The National Deaf Children’s Society has written to all NHS trusts in England urging them to start using transparent face masks because standard masks create a “serious communication barrier” for deaf patients.
The letters, co-signed by the British Academy of Audiology, said deaf patients could “miss vital information about their health” because opaque masks make lip-reading impossible and facial expressions difficult to read.
Face masks are likely to remain prevalent in the NHS, as new guidance released in early June indicates they will still be needed in a number of settings, including cancer wards and intensive care units, and staff can carry them into other areas. based on personal preferences and local risk assessments.
Susan Daniels, chief executive of the National Deaf Children’s Society, said: ‘Clear face masks are fully endorsed and could transform the healthcare experience for deaf people. Regardless of how they communicate, almost all deaf people rely on lip reading and facial expressions. Opaque masks make these techniques much more difficult and this could seriously affect communication at a time when they might need it most.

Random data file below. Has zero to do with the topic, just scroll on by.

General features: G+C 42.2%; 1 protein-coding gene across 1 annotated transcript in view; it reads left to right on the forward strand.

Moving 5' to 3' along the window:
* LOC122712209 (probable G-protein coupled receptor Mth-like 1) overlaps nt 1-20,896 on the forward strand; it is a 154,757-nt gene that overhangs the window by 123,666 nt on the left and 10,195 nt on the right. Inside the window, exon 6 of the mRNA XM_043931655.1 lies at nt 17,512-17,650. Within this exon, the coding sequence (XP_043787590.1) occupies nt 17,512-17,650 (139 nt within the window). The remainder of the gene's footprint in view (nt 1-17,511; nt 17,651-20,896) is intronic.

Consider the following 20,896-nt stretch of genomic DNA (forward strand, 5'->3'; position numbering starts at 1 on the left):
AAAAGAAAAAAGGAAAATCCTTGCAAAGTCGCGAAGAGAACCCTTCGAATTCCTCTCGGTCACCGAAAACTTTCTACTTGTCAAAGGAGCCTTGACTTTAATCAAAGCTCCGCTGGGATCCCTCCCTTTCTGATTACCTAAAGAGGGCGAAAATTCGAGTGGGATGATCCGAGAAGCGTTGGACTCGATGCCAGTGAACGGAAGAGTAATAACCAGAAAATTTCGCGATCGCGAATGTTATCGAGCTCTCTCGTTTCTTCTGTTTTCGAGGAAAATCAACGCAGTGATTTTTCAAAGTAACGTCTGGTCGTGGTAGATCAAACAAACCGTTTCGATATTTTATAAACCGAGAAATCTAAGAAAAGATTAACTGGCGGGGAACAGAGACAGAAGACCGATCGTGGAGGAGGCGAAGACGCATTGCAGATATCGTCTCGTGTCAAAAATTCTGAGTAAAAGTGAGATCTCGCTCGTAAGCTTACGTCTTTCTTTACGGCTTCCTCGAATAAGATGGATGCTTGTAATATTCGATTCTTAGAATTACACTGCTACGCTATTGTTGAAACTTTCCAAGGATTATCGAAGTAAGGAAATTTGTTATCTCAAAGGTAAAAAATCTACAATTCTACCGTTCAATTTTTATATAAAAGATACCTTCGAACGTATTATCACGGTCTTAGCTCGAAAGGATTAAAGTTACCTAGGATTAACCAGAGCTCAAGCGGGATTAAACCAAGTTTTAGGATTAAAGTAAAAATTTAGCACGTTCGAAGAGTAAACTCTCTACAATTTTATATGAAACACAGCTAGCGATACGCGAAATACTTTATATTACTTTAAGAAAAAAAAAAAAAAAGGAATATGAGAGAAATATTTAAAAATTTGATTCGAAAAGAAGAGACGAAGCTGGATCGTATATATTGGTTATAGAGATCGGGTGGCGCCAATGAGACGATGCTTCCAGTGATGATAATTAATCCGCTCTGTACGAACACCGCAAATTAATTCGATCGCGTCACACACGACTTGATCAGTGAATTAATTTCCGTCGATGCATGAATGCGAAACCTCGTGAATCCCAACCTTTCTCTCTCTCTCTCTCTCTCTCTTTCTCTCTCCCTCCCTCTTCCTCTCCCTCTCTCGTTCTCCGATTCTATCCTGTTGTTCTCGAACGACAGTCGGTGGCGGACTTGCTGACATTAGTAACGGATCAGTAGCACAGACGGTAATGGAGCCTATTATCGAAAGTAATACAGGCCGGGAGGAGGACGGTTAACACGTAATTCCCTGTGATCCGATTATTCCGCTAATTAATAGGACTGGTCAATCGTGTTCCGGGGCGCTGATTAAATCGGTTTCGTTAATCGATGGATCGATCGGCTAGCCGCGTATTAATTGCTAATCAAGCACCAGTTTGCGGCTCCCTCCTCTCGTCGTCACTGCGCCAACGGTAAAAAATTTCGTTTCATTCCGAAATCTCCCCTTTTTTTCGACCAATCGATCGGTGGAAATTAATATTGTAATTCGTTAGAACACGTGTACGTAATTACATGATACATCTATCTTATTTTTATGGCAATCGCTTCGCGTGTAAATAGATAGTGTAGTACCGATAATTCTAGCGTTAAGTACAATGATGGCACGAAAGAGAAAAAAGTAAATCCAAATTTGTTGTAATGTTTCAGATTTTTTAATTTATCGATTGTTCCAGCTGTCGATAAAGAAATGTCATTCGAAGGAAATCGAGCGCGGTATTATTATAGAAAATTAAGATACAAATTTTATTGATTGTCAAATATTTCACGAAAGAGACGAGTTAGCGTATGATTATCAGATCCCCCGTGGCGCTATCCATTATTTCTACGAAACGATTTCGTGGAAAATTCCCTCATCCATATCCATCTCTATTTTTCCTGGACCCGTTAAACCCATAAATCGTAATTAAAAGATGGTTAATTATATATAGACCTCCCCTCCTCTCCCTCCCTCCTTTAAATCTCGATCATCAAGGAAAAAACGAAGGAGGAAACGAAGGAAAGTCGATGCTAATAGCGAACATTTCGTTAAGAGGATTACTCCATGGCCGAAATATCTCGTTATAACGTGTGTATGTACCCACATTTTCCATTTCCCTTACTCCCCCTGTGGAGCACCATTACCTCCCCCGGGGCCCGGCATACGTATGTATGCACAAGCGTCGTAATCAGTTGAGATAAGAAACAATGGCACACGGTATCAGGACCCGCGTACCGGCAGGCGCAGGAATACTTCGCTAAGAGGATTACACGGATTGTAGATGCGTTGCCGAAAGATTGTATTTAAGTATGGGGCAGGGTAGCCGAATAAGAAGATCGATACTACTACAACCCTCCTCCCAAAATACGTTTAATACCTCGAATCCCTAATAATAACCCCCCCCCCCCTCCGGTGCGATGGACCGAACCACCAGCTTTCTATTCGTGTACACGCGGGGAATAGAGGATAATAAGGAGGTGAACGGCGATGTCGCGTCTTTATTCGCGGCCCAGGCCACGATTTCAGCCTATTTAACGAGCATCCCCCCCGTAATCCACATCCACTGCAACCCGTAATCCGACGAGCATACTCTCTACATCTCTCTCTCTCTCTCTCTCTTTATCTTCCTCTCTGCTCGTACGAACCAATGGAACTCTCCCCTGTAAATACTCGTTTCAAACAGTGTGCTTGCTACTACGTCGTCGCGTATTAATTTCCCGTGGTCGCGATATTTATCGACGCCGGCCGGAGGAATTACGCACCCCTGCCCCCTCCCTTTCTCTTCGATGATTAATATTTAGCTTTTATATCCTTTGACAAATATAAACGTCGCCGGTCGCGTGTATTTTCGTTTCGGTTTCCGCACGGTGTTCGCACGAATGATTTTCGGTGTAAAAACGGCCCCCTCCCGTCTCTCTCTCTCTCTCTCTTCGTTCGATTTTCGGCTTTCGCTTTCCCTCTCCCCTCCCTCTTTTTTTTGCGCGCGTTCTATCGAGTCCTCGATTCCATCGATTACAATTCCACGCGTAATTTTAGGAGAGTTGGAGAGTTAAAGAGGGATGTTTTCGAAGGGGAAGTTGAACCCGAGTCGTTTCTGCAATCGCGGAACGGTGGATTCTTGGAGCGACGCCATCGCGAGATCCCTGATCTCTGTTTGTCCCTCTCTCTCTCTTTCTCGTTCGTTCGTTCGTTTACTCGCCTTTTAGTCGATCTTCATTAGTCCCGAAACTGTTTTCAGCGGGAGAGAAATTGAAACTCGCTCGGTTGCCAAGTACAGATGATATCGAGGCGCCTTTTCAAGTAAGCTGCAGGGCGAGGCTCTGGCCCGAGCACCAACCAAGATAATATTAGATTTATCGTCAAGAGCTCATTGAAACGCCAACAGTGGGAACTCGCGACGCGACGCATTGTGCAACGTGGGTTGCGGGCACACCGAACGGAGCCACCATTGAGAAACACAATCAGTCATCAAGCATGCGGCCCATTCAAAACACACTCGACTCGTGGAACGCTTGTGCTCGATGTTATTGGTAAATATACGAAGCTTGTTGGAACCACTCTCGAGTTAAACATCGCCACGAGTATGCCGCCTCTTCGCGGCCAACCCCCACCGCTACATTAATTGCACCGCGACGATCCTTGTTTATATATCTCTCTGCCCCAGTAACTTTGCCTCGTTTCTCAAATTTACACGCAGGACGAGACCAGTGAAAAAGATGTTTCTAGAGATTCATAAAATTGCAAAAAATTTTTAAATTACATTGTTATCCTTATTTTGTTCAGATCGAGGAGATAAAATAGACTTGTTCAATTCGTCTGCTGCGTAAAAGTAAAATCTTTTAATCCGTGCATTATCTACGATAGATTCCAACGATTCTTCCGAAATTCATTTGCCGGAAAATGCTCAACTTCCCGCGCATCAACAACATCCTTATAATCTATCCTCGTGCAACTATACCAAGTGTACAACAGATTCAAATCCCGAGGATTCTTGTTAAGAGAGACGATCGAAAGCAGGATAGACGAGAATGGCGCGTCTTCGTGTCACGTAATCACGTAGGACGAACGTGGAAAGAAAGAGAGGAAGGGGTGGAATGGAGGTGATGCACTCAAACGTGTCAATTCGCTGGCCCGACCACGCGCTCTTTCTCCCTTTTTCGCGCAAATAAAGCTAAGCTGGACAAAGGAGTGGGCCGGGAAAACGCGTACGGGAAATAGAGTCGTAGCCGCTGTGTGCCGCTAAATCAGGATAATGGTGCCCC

The charity has written to the CEO of each NHS trust to say clear masks could be considered a ‘reasonable adjustment under the Equality Act’, and remind them that there are around 9 million deaf and hard of hearing people in England. He said deaf people struggled to communicate during medical appointments and risked serious consequences as a result.
Their call comes after the cancellation of a pilot project for transparent masks by the Ministry of Health and Social Care.
Three types of transparent masks, designed not to fog up, are now approved for use as PPE in healthcare settings, and although they are not currently available on the NHS supply chain, they can be purchased directly from suppliers. The government previously delivered 250,000 clear masks to frontline NHS and social workers in September 2020.
“Doctor appointments can already be very stressful, so no one should have to endure an exhausting struggle just to understand the advice they are being given,” Daniels said. “Every trust in the country needs to invest now because it could be a real game-changer.”
The Department of Health and Social Care has been contacted for comment.